EJToday: Top Headlines
EJToday is SEJ's selection of new and outstanding stories on environmental topics in print and on the air, updated every weekday. SEJ also offers a free e-mailed digest of the day's EJToday postings, called SEJ-beat. SEJ members are subscribed automatically, but may opt out here. Non-members may subscribe here. EJToday is also available via RSS feed. Please see Editorial Guidelines for EJToday content.
"As efforts failed Tuesday to contain the flow of tens of thousands of gallons of oil leaking from an exploded well deep in the Gulf of Mexico, emergency response teams are considering a controlled burn-off of the oil on the water's surface as early as today."
Scientists in Idaho have dug up living specimens of the giant Palouse earthworm -- a foot-long white worm said to smell like lilies and thought to be extinct.
"Industry officials applauded the Obama administration plans to open East Coast waters to oil exploration Tuesday while coastal residents warned about dangers to wildlife, natural beauty and tourism."
A comprehensive peer-reviewed EPA study of how man-made climate change is making East Coast beaches vanish was suppressed by the Bush administration. The Obama administration is following Bush' lead in keeping it unpublished.
"Prospects for the Senate climate bill grew even dimmer yesterday after the trio working on a comprehensive measure emerged from a closed-door meeting headed in separate directions -- both literally and figuratively."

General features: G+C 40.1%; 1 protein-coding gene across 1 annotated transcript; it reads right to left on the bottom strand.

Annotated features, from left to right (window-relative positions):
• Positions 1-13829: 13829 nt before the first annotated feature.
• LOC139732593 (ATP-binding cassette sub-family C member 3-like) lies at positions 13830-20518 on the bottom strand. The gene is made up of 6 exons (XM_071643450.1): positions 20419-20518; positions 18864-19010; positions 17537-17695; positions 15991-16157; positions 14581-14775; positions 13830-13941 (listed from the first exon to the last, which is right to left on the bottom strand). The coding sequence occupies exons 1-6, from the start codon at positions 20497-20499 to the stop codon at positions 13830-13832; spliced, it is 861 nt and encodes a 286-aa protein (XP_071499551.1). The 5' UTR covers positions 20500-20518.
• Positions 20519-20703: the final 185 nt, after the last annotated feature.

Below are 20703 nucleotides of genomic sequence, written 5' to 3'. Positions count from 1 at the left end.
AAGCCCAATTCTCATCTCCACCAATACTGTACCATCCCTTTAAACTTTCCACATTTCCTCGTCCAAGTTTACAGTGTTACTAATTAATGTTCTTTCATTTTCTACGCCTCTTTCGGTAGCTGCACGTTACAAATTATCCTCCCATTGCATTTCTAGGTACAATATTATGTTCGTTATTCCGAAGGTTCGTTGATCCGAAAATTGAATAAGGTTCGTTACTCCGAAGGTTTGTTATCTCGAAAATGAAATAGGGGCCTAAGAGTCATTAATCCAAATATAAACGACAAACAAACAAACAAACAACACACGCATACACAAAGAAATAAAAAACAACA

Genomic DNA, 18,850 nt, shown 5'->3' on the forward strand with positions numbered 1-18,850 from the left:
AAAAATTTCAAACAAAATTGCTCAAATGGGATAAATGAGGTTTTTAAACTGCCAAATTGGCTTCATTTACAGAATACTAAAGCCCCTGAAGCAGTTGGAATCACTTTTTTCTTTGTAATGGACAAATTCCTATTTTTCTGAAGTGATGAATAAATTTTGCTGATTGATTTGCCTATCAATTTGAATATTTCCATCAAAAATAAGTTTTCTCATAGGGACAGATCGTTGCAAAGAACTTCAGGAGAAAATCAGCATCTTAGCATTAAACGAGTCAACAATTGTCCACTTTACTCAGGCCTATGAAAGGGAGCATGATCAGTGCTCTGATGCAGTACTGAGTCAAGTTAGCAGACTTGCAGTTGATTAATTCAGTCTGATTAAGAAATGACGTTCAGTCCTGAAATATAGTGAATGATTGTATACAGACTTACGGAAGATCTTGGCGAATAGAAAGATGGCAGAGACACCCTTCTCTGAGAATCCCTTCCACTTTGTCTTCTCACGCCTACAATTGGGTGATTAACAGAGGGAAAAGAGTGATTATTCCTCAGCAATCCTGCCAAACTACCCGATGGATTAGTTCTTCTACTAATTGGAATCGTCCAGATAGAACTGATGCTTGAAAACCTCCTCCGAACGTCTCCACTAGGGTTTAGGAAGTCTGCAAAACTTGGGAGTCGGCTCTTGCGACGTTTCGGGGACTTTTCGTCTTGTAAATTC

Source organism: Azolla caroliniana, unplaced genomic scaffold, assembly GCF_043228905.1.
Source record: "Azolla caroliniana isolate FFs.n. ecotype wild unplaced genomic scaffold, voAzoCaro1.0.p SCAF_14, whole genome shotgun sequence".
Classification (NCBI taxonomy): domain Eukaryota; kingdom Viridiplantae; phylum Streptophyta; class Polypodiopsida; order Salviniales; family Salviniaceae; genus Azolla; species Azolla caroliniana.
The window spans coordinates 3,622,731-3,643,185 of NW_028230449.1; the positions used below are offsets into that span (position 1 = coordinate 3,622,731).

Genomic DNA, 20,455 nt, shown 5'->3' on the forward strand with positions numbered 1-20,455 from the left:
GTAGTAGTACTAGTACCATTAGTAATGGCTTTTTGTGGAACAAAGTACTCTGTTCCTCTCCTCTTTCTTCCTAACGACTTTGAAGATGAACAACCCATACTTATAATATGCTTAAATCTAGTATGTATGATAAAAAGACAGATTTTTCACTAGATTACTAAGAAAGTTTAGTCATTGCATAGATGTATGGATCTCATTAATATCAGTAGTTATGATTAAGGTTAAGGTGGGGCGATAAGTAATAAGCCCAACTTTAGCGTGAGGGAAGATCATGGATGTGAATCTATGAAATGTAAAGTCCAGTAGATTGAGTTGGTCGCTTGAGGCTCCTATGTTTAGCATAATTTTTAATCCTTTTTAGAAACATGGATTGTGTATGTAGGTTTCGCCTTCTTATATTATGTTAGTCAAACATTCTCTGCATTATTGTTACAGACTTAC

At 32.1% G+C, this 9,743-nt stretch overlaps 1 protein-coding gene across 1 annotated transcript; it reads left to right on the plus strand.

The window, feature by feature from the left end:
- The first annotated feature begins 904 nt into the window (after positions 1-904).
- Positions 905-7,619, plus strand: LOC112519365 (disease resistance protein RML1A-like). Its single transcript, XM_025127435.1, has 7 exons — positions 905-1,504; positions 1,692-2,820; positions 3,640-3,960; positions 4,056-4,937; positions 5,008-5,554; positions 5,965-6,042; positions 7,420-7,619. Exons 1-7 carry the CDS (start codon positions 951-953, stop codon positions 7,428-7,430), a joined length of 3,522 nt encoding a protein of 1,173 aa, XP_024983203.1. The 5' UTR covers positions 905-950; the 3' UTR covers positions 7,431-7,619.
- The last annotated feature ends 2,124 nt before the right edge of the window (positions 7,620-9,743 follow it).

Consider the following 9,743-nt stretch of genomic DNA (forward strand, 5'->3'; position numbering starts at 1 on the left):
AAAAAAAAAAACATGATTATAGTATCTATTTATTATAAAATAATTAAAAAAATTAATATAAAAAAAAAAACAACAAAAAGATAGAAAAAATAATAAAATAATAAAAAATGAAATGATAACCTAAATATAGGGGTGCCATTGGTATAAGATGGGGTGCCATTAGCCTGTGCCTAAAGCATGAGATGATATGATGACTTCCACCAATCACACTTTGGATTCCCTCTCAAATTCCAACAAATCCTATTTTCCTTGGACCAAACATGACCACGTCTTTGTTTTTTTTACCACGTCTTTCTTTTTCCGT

"BP crews raced to protect the Gulf of Mexico coastline as a remote sub tried to shut off an underwater oil well gushing 42,000 gallons a day from the site of a wrecked drilling platform."
"The U.S. Supreme Court on Monday rejected a legal request by Michigan aimed at keeping voracious Asian carp out of the Great Lakes where they are considered a threat to fisheries."
"The discovery of methane gas and benzene has transformed a 50-acre neighborhood into an environmental case study — a reminder of Southern California’s history as a center of the oil industry."
"Metro communities from White Bear Lake and Maplewood to South St. Paul are discovering that their storm-water ponds are chemical soups of pesticides, fertilizers, pet wastes, oil, grease and other contaminants."
"Political pressure continues to build on Interior Secretary Ken Salazar as he prepares to announce his decision this week on the fate of a proposed wind farm off the coast of Cape Cod, Mass., that has been stalled for nine years."